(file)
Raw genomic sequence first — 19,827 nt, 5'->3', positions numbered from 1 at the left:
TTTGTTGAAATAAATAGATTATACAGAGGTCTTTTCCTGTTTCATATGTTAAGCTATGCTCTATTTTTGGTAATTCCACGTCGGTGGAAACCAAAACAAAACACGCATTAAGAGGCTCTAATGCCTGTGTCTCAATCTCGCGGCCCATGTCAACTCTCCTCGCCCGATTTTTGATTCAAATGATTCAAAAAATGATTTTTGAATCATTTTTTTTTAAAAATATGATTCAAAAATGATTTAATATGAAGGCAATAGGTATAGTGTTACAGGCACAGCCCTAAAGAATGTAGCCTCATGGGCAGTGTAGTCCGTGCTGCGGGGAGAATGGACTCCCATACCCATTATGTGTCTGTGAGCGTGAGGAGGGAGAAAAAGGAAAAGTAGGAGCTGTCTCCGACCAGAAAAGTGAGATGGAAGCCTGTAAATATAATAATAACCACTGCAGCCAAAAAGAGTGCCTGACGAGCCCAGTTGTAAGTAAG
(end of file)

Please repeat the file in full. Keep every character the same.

Raw genomic sequence first — 19,827 nt, 5'->3', positions numbered from 1 at the left:
TTTGTTGAAATAAATAGATTATACAGAGGTCTTTTCCTGTTTCATATGTTAAGCTATGCTCTATTTTTGGTAATTCCACGTCGGTGGAAACCAAAACAAAACACGCATTAAGAGGCTCTAATGCCTGTGTCTCAATCTCGCGGCCCATGTCAACTCTCCTCGCCCGATTTTTGATTCAAATGATTCAAAAAATGATTTTTGAATCATTTTTTTTTAAAAATATGATTCAAAAATGATTTAATATGAAGGCAATAGGTATAGTGTTACAGGCACAGCCCTAAAGAATGTAGCCTCATGGGCAGTGTAGTCCGTGCTGCGGGGAGAATGGACTCCCATACCCATTATGTGTCTGTGAGCGTGAGGAGGGAGAAAAAGGAAAAGTAGGAGCTGTCTCCGACCAGAAAAGTGAGATGGAAGCCTGTAAATATAATAATAACCACTGCAGCCAAAAAGAGTGCCTGACGAGCCCAGTTGTAAGTAAG